Designed by Gen Hagiwara
Madrid-based origami enthusiast Gonzalo García Calvo has a knack for fiddling with paper. He uses a variety of different techniques and papers to fold impressive animals, objects, and sci-fi figures designed by a number of top origami artists. By day Gonzalo works professionally as a musician but easily gets lost in the challenge of bringing paper to life in his spare time. Seen here is a collection of my favorites, but you can scroll through Flickr to see more. All photos courtesy the artist. (via Demilked)
Designed by Nguyen Hung Cuong
Designed by Artur Biernacki
Origami Dancing Crane designed by Robert Lang and folded from one square of Unryu paper 40×40 cm
Designed by Satoshi Kamiya
Designed by Katsuta Kyohei
At the beginning of 2015, origami enthusiast Cristian Marianciuc challenged himself to create a new origami crane daily for 365 days. Marianciuc says each piece is influenced by the day he’s having, a sort of visual record of the moment set against the folded backdrop of a paper bird. The whimsical cranes are generally more decorative rather than exploring folding techniques, but it doesn’t make them any less fun to look at. To see more, he posts everyday on Instagram. (via Geyser of Awesome)
We’ve added a number of creepy things in the Colossal Shop this month for Halloween. Paper Dandy’s newest DIY paper kirigami (fold & cut) book, Horrorgami, featuring 20 sinister scenes inspired by haunted houses and horror films. Take a sip from seven different Creature Cups that reveal critters lurking in your morning brew by Yumi Yumi. Lastly, some edible Chocolate Graffiti bars from UNELEFANTE. See more in our Halloween collection.
Marianne and Steve over at Wintercroft (previously) spent the last year dreaming up several new geometric paper masks that you can download as DIY templates. Last year they just had a handful of great designs, but now they have over 50, some of which have multiple components and even moving parts like an articulated elephant’s trunk, or the long body of a fish. All you have to do is download, print, and assemble, and paint or color as you see fit. See more on their Etsy site.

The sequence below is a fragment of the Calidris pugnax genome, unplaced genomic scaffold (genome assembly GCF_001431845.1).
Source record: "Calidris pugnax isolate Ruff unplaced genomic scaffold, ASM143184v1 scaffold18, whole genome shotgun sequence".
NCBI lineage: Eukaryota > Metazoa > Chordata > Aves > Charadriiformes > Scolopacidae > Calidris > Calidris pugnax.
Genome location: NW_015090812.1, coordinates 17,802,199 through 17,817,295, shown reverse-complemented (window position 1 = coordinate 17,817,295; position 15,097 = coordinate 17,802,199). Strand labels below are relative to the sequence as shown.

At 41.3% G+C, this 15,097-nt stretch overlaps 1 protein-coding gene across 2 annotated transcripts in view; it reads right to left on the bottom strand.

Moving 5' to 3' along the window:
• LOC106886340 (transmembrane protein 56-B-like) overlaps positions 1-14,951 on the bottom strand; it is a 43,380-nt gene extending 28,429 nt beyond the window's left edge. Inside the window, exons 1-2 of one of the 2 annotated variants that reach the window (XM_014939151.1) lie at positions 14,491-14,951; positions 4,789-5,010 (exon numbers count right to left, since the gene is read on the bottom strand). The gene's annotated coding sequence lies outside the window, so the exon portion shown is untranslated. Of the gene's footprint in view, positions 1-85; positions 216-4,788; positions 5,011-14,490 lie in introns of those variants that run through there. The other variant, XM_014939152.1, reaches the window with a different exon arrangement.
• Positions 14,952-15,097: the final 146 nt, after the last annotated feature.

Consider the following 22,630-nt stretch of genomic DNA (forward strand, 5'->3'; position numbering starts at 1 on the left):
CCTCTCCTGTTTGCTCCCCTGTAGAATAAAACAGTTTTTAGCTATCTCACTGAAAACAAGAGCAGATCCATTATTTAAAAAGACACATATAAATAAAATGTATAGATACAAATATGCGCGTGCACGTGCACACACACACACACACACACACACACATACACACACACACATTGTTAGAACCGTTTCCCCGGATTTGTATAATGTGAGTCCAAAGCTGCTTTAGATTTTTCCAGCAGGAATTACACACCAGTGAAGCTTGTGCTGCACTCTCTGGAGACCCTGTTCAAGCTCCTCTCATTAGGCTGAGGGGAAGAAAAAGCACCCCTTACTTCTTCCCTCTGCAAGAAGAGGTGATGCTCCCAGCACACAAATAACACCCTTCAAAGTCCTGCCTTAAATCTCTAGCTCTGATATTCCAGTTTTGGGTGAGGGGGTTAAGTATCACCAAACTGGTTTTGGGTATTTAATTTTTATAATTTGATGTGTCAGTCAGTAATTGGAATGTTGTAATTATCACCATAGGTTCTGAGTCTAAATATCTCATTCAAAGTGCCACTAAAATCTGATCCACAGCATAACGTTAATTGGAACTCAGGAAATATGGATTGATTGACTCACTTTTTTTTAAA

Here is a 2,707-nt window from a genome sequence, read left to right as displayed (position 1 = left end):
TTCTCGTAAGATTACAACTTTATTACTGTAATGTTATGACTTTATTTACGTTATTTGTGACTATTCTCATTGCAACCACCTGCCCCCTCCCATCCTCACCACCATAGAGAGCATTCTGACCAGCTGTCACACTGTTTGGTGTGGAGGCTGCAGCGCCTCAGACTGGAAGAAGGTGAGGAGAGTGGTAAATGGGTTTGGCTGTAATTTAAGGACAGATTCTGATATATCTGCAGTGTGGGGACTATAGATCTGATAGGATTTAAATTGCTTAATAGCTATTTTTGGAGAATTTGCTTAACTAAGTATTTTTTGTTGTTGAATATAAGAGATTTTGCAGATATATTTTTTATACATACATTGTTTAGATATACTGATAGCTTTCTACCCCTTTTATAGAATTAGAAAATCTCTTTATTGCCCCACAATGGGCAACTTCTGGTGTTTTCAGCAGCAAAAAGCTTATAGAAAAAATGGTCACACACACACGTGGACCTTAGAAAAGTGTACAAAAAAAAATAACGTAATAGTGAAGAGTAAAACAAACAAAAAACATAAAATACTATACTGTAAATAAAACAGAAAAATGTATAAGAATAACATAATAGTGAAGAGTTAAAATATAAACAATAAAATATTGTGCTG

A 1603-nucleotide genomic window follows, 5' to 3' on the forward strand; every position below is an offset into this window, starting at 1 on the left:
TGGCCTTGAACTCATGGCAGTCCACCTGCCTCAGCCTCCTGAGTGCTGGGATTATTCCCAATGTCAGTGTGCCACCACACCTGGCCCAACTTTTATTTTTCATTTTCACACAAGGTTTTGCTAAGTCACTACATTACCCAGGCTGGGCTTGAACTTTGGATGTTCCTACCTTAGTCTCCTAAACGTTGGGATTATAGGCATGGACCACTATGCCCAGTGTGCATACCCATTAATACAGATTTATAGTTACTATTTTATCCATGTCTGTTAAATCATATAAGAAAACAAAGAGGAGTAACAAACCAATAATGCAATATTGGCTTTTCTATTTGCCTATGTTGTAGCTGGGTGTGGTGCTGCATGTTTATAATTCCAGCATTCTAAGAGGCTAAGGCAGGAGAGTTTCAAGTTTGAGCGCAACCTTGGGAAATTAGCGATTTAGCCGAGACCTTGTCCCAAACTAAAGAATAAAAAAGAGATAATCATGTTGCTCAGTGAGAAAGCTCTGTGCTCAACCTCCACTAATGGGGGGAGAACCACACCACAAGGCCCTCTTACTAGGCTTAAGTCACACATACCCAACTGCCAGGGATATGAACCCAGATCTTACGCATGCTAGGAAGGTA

It’s been over a year since we last checked in with artist duo Deepti Nair and Harikrishnan Panickerof Hari & Deepti, who construct elegant cut paper dioramas inside backlit light boxes. The medium is perfect for depicting the depth of thick forests, pools of water, or subterranean caves inhabited by spirits and fantastic creatures.
Over the last year Hari & Deepti relocated from Denver to Mumbai where they just completed work for their first European show at Blank Space Gallery in Oslo titled ‘We Are All Made of Stars.’ Like previous exhibitions the event was held in a darkened gallery with the only light emitted from their artwork to better emphasize the themes of travel and adventure depicted in their light boxes.
Keep an eye out for new works in December at Context Art Miami with Black Book Gallery. You can also see more on Instagram.
Morgana Wallace (previously) began making cut paper collages after her interest was sparked during a monotype session in printmaking class. Wallace was most attracted to the texture of cut paper compositions, especially with unique materials like wallpaper samples. Currently her work revolves around female heroines and mystical beasts, adding detail to her characters with banners and leaves that float around the subjects’ heads and torsos.
Wallace often uses Japanese linen paper in her work because of her attraction to its texture, mixing it with Canson thin card stock to create her characters’ flowing hair. Other materials used in her works include X-ACTO knives, water colors, gouache, and pencil crayons. To create depth and shadows she also uses foam board which adds to the painterly quality of her scenes.
Wallace is represented by Madrona Gallery in Victoria, British Columbia. You can see more cut paper collages on the gallery’s artist page here.
The Red King
Istanbul-based artist Sena Runa first explored the craft of paper quilling three years ago while looking for a hobby to fill her spare time. Runa quickly discovered a talent for color and composition when working with paper and it wasn’t long before she began selling pieces online. Her distinct quilling style developed so rapidly she was soon able to quit her job in HR to pursue the craft as a full-time endeavor earlier this year. You can see more of her work on Facebook. (via My Modern Met, All Things Paper)